'Discharge' Tactic Taking on Life of Its Own
House Republicans Using Strategy Against Democrats for Bills That Get Stuck in Committee.
By Lisa Zagaroli
The Charlotte Observer (NC)
June 16, 2008
When Rep. Patrick McHenry signed a 'discharge petition' last week, it wasn't just a procedural maneuver intended to shake an energy bill loose from a congressional committee.
The Cherryville Republican was participating in a larger strategy by House Republicans. They're trying to get a more accountable track record of how their Democratic counterparts thwart certain legislation.
It's emerging as a regular tactic by the minority party, which can't control which bills do or don't come up for votes, said Michael Franc, vice president of government relations for the Heritage Foundation, a conservative think tank on Capitol Hill.
'Signing a discharge petition is the act short of a roll call vote that is the most important thing they can do,' Franc said.
It holds Democrats who are on the record as supporting certain issues more accountable for not moving on bills that are stalled in committee. And it also pits them against members of their own leadership who don't support the legislation for various reasons.
'It's a very, very tough thing for a majority of the majority party to do,' Franc says. Democrats who sign the discharge petitions, he says, are 'voting no confidence in the judgment calls of their leadership to not bring 'X' bill to the floor.'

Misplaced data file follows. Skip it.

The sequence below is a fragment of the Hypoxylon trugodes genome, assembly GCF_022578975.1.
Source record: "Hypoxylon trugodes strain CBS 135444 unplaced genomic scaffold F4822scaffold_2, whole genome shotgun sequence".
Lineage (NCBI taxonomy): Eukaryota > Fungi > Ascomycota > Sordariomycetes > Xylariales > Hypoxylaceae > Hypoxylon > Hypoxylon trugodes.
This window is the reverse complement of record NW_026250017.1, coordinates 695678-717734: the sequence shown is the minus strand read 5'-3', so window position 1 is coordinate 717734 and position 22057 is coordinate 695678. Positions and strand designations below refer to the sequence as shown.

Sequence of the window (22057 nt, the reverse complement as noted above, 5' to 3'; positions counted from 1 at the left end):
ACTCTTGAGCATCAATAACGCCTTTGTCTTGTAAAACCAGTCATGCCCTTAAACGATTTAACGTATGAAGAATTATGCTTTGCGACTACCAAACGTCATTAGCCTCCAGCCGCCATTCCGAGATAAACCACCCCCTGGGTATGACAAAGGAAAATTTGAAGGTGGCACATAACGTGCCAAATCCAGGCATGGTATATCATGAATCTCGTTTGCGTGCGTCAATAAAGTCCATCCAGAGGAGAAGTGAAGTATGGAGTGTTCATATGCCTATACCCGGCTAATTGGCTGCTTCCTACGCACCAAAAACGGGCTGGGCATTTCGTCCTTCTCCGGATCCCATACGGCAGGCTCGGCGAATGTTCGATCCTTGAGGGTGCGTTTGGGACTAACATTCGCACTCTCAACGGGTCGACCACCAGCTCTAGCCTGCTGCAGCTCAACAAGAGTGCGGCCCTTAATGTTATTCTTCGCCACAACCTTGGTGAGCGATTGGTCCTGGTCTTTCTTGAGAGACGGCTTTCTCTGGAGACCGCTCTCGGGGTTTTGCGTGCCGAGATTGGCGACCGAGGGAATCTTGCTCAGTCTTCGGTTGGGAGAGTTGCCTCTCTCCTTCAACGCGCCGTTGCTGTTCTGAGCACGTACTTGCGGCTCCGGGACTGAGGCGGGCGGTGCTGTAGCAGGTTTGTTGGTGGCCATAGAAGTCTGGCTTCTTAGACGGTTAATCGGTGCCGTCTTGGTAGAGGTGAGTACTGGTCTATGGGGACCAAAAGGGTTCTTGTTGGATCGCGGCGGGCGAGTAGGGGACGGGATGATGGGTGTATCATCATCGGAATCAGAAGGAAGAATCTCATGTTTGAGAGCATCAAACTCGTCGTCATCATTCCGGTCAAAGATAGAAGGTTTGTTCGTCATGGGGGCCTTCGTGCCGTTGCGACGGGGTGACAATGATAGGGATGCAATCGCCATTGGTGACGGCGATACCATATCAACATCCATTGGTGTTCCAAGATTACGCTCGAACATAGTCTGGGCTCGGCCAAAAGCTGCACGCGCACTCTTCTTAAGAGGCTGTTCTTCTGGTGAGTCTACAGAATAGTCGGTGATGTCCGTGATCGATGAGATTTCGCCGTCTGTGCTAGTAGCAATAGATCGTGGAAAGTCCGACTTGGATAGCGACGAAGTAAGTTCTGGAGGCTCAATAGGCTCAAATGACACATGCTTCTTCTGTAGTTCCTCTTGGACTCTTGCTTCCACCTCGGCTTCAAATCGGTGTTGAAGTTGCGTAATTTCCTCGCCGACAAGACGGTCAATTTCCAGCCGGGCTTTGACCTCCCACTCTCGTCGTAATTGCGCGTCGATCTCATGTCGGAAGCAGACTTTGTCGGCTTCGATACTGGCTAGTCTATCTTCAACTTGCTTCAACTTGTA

McHenry said he wanted to force an up-or-down vote on an energy bill, sponsored by Rep. Mac Thornberry, R-Texas, that he believed would address skyrocketing gas prices by allowing energy exploration in Alaska.
'It is shameful for the Democratic leadership to block a vote on this bill when families and small businesses are getting hammered by record-high gas prices,' he said.
As of Friday, four other N.C. Republicans had also signed on to the petition, which had picked up 139 signatures.
The GOP plans several other discharge efforts on energy bills in coming weeks.
'These bills are more of the same tired 'drill and veto' policies of the Bush administration,' said Drew Hammill, press secretary for House Speaker Nancy Pelosi, D-Calif. Discharge petitions are rarely successful. Between 1967 and 2002, only 12 measures got the required signatures, according to a 2003 report by the Congressional Research Service.
But an example of how this tactic has ratcheted up pressure on Democrats can be seen with a controversial immigration bill proposed by Rep. Heath Shuler, a Democrat from Waynesville. Shuler's 'SAVE Act' mandates employers to verify workers' legal status with a database called E-Verify.
A discharge petition filed by Rep. Thelma Drake, R-Va., has 189 signatures with the help of 'blue dog' Democrats like Rep. Mike McIntyre of Lumberton. The bill has 153 co-sponsors and the discharge petition has 189 signatures.
Shuler says he has 245 members who have 'called for debate and a vote' on his bill. But he doesn't have the 218 signatures needed to discharge the bill from committee.
As the number of discharge supporters creep up, Pelosi has tried to placate the bill's supporters by scheduling hearings, including one last week, on Shuler's bill. But she has said the nation's immigration problems have to be dealt with more comprehensively than the elements Shuler is trying to tackle.